What To Know Today
New York governor calls for strengthened red flag law — among other measures. Days after the Buffalo shooting, Kathy Hochul announced an executive order directing the State Police to make use of New York’s existing red flag law. The law allows police, family members, and school officials to petition a court to seize guns from people they deem to pose a threat to themselves or others. Though the Buffalo suspect threatened to carry out a shooting at his Upstate New York high school last year, no one used the red flag law to disarm him, as Jennifer Mascia reported this week. Going forward, Hochul’s order would require — not just recommend, as before — that State Police seek an order if they have probable cause to believe one is needed. The order also compels the State Police to train and instruct its officers to file these court orders. Hochul also announced additional new measures meant to curb domestic terrorism — including creating a State Police unit for tracking online extremism — and referred an investigation into social media platforms that permit hate speech and violence to Attorney General Letitia James.
House passes bill to expand federal government’s focus on domestic terrorism. The Domestic Terrorism Prevention Act, which passed by a nearly party-line 222-to-203 vote, would establish domestic terrorism offices at the FBI and the Departments of Justice and Homeland Security. Twice a year, the three agencies would have to submit a joint report focusing on threats from white supremacists and the degree of “white supremacist and neo-Nazi infiltration of the uniformed services.” The House unanimously approved a similar bill two years ago, but it was blocked in the then-Republican led Senate. Senate Majority Leader Chuck Schumer plans to advance a Senate version next week, though it faces an uphill battle there.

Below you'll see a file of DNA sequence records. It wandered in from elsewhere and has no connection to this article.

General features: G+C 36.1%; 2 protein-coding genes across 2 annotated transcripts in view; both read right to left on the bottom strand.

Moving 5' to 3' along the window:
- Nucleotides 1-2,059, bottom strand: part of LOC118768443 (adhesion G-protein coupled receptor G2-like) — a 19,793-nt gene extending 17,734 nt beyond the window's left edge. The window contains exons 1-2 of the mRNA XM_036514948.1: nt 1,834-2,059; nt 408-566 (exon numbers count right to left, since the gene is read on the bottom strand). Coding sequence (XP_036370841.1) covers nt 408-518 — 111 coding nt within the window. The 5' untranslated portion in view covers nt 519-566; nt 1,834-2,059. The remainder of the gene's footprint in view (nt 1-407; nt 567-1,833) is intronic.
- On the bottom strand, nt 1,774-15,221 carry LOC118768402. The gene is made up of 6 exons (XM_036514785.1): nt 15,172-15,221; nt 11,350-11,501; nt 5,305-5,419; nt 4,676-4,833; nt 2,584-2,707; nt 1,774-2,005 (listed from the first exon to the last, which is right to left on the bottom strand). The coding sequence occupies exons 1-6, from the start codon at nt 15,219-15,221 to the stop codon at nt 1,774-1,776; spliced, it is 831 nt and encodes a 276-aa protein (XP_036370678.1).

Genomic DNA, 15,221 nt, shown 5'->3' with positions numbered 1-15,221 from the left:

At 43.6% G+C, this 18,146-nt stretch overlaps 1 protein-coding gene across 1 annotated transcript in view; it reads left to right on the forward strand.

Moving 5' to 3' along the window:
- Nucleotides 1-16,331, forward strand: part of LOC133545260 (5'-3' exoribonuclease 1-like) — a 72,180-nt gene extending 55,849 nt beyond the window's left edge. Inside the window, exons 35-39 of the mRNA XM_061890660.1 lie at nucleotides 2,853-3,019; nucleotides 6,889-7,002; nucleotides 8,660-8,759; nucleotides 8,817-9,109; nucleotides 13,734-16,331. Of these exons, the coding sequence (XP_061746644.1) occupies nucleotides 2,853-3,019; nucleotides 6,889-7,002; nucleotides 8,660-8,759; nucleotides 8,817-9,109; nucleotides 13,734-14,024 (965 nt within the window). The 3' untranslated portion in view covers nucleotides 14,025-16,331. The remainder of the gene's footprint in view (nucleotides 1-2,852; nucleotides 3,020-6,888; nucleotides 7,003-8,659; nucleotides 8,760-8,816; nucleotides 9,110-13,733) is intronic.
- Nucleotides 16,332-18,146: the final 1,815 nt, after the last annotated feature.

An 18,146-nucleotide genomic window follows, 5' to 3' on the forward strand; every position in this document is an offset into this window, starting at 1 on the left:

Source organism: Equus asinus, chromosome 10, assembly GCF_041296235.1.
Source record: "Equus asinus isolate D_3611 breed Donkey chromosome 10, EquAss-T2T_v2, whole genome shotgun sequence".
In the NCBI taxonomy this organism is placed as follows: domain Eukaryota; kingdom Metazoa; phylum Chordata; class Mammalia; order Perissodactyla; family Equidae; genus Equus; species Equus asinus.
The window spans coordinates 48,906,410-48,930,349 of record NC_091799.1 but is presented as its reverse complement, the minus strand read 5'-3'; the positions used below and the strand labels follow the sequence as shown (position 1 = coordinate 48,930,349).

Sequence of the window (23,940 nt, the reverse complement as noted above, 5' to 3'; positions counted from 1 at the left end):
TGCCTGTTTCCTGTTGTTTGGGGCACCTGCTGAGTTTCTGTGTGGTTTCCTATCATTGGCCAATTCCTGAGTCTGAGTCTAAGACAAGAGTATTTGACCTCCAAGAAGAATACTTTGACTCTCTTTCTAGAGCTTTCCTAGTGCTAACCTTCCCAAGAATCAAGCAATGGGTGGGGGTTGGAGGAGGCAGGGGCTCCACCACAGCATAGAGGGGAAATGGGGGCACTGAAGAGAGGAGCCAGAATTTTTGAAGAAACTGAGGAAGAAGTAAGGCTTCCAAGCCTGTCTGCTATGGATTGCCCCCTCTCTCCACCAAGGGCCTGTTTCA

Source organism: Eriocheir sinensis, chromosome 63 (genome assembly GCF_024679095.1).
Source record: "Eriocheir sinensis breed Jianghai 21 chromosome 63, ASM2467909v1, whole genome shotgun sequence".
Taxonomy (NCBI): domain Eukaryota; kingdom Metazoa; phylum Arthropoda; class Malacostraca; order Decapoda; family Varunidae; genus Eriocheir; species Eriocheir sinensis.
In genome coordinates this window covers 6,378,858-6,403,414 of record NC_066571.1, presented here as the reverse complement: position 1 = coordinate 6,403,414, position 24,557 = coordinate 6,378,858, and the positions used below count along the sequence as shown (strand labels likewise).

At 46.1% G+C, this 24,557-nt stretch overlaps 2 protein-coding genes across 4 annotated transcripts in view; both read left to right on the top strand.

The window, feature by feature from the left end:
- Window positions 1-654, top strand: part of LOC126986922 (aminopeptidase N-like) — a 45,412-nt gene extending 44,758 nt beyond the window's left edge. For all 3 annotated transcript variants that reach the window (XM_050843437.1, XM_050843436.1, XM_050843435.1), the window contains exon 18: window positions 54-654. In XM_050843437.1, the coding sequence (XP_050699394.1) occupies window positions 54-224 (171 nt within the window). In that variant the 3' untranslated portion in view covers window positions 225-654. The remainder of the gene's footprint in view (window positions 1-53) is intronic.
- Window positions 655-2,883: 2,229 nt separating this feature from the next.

Buffalo mass shooter the latest to wear body armor during attack. Over the last 40 years, the perpetrators of at least 21 mass shootings that left four people or more killed wore some kind of armor during their rampage, according to the Violence Project. Under the Gun Violence Archive’s definition of a mass shooting — as four or more people injured — that number is likely to be much higher. Federal law bans convicted felons from buying body armor, but there are few other prohibitions. Body armor can help prolong an attack, as was the apparent case when a security guard’s shot hit the Buffalo suspect during his attack but failed to incapacitate him. Related: The suspect will appear before a judge on murder charges this morning.
Illinois enacts a ghost gun law. Democratic Governor J.B. Pritzker signed a measure that bans the sale or transfer of guns or ghost gun kits that lack serial numbers. The law also requires anyone who possesses an unserialized gun to get it engraved with a serial number. Pritzker’s signature makes Illinois the first Midwestern state to have a ghost gun ban. As in other large cities, Chicago Police have reported finding more ghost guns at crime scenes in recent years.
A new online guide for reporting on suicide. Aneri Pattani, a reporter with Kaiser Health News, and Dr. Holly Wilcox, of the Bloomberg School of Public Health, developed the Coursera class for “working journalists and students who are interested in the field an understanding of how news media can impact suicide trends and how that power can be used to improve public health.” Details here. From The Trace: Trace engagement editor Gracie McKenzie created this guide for assistance if you or someone you know is feeling hopeless or overwhelmed. [If you have feedback about our existing work related to suicide or know about a resource we should add to our guide, please email us at: [email protected].]
24,080 percent — the increase in the annual U.S. manufacture of short-barreled rifles since 2000. Overall, pistols were the dominant gun manufactured and imported during that period. [ATF Firearms in Commerce report]